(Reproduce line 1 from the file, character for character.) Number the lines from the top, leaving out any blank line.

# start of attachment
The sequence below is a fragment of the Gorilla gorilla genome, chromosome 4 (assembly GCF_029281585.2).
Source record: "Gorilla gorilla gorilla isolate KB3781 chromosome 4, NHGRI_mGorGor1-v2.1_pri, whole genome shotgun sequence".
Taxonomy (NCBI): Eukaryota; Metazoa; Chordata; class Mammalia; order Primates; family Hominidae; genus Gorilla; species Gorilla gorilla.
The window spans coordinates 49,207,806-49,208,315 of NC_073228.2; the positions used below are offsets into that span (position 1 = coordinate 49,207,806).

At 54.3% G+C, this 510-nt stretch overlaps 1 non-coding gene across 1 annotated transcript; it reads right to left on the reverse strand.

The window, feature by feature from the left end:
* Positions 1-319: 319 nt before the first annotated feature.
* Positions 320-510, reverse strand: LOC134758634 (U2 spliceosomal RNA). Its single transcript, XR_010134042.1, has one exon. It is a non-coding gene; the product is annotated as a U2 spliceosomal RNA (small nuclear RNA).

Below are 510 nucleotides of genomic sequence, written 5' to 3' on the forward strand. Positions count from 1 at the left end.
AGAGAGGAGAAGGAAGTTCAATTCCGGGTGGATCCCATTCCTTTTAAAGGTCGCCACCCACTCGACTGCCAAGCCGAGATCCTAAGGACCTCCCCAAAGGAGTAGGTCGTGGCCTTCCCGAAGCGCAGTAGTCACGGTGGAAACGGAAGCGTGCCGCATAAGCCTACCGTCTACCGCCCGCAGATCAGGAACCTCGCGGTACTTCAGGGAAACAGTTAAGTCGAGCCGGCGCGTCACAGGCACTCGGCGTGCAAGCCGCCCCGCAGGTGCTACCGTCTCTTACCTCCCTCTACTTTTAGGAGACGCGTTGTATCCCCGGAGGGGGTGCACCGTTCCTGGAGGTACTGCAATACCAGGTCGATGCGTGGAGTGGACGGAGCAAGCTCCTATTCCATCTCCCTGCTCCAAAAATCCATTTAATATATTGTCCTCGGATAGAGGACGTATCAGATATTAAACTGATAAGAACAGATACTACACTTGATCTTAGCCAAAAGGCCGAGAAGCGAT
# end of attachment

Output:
The sequence below is a fragment of the Gorilla gorilla genome, chromosome 4 (assembly GCF_029281585.2).